Originally published at Notes from the bunker…. You can comment here or there.
Ayn Rand said that mans primary tool of survival was his mind. I agree with this. Matter o’ fact, I don’t know how anyone couldn’t agree with that. In addition to one’s mind and whatever intelligence it holds, another vital and intangible necessity is information.
I’m sitting here going through my spreadsheets calculating things like projected food supplies, etc, etc. and it occurs to me that many people simply don’t have the information necessary to allow them to best utilize their resources. In short, if you don’t know whats in the fridge you’ll buy the wrong groceries.
Some things we keep track of around here, some we do not. Things we don’t keep track of are non-consumable goods like, say, kerosene heaters. We have two. They generally do not get ‘used up’. They don’t need to be rotated out, they don’t spoil, they aren’t used and need replacing. If I have two kerosene heaters socked away in January of 2008 its almost a certainty they will still be there in January 2009. So..they aren’t inventoried.
Most consumables, especially food, are inventoried. This is simply because the food is used on a day to day basis and a running inventory needs to be kept so that we know what we need when we go shopping. Other consumables include batteries, toiletries, ammo, magazines, lightsticks, etc.
Keeping track is pretty simple. Write up a spreadsheet and keep a copy on your USB drive and a printout with your gear. When you pull a jar of olives out of storage you cross out the quantity on your spreadsheet and write in the new amount. Once a month or so you take your printout to the computer and reconcile it with your spreadsheet. The only difficult part is being diligent about tracking what comes in and what goes out. If you can get a handle on that then youre good to go. It is virtually identical to balancing a checkbook.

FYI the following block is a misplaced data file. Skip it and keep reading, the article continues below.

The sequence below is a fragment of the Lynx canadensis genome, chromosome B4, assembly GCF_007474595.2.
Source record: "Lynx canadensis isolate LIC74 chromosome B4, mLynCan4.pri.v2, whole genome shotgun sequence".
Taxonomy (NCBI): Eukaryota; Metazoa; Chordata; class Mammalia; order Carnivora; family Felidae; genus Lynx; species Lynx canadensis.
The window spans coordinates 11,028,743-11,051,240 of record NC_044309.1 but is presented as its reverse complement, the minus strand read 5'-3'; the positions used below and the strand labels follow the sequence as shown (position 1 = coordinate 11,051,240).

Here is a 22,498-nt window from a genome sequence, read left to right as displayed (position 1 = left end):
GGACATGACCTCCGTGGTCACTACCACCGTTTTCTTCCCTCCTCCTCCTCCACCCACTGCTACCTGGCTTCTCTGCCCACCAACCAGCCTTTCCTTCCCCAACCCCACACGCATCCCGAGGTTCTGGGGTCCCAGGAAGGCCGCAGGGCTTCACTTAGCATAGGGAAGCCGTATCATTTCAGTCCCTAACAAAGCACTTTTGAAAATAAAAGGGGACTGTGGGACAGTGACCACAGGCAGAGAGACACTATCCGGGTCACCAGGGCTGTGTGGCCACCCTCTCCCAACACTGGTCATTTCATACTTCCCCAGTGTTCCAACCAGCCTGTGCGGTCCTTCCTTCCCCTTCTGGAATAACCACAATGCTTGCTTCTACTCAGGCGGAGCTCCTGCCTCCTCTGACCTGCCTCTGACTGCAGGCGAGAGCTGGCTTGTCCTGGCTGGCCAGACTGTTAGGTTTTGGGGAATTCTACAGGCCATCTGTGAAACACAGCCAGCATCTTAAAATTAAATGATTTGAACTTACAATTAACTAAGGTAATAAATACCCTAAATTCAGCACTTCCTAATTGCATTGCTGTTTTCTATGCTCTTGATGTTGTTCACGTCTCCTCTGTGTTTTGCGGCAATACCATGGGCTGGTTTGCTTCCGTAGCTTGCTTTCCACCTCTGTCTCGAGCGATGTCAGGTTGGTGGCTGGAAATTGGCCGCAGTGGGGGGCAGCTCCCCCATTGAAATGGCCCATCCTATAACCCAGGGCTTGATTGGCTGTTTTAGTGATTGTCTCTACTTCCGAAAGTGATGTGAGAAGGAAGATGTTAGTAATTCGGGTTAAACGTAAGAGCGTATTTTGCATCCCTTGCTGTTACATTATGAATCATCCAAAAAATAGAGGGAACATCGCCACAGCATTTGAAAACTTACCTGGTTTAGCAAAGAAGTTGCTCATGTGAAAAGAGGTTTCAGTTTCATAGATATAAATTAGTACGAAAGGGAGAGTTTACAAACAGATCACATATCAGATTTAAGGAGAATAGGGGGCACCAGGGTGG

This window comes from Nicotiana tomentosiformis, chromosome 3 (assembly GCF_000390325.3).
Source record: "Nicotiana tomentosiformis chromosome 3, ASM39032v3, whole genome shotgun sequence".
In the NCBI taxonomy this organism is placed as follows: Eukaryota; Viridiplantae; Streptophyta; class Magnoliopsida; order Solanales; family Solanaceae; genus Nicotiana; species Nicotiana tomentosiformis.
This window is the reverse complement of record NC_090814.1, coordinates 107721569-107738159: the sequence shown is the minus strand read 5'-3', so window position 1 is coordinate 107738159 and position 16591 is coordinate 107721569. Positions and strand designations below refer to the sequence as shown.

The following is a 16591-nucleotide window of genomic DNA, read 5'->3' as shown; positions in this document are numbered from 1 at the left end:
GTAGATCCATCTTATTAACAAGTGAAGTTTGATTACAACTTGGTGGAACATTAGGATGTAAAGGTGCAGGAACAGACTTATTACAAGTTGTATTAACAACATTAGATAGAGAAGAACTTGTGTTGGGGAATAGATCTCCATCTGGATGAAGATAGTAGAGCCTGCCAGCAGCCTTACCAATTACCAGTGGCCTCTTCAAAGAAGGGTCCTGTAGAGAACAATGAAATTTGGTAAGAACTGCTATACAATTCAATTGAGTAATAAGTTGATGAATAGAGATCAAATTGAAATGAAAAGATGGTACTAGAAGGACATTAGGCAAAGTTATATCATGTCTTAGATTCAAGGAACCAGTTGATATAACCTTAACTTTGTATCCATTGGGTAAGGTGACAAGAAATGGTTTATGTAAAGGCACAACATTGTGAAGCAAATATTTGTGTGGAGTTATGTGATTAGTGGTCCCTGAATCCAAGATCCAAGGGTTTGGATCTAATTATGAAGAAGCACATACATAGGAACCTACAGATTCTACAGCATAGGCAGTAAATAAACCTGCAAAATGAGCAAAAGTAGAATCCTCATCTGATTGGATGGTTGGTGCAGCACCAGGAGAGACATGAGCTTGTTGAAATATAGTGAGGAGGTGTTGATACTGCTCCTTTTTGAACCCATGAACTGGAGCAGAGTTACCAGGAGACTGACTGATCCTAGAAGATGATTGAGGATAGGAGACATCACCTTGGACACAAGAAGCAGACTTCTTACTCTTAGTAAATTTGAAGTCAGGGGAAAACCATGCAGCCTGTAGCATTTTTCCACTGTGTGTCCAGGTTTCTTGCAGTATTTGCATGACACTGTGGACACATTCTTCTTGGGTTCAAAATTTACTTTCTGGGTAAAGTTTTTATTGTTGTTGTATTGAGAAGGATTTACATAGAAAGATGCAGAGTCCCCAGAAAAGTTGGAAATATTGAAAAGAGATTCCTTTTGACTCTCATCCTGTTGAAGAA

When we make a pilgrimage to CostCo, WallyWorld or when the local supermarkets have big sales we’ll check a copy of the spreadsheet and see if any of the things that we need to replace/stock up on are on sale. It really is that easy. Whats cooler is that if, in my wanderings, I stumble across a good deal on something I can call the missus and have her look up if we have plenty of ‘x’ and I can know whether I should pounce on the sale in front of me or not.
Once you have the spreadsheet set up, it’s a simple matter to make a copy of it and use that copy to play ‘what if’..for example, I just ran our stockpile of Mountain House through a spreadsheet to calculate servings per can and use that info to calculate how long our supply would last. Assuming three meals a day for two people, we’d be good for a little over three months. Add in the MRE’s and its another month and a half. Add in the bulk food like corn, wheat, and rice and you add another three months. Fold in the day-to-day food stash (things like canned tuna, spaghetti sauce, canned broth, canned vegetables, etc) and you add another six weeks. When its all said and done its about ten months. Start tweaking numbers, like reducing to two meals a day, etc. returns interesting results. However, none of this is possible if you don’t know what you have.
In addition to this sort of mathematic adventure, having a comprehensive and up-to-date list keeps you from doing bonehead things like buying something you already have. Money is tight enough without wasting it buying something you already have plenty of. (However, to be fair, a lot of times winding up with an ‘extra’ anything isn’t bad unless it keeps you from getting something you really do need.)
Spreadsheets don’t have to be complicated. Mine usually look like this:
[description], [brand], [model], [size], [quantity]
This format works for things like flashlights:
Flashlight, MagLite, MiniMag, 2-AA, 6
Tuna, StarKist, Chunk White, 4 oz., 18
Magazine, Glock, G17, 17-rd, 25
You get the idea, I’m sure. The thing to remember is that these lists are only useful as long as you religiously stick to keeping it current. You cant pull a jar of applesauce off the shelf and not mark it off on the list. Figuring you’ll do it later means it never gets done. I keep a clipboard and pen with our stuff so theres almost no excuse not to quickly put a ‘-1’ next to an item. On the freezer theres a self-adhesive whiteboard and marker so that theres always a current listing of whats in the freezer. Makes it real easy to determine if its worth picking up another couple trays of pork chops when theyre on sale.
Of course, theres also another reason for this sort of attention to detail….when I watch the news and get that feeling of impending doom I can look over my spreadsheets and think “Heck, we’ll be juuuuuuust fine”. And that is a priceless feeling to have.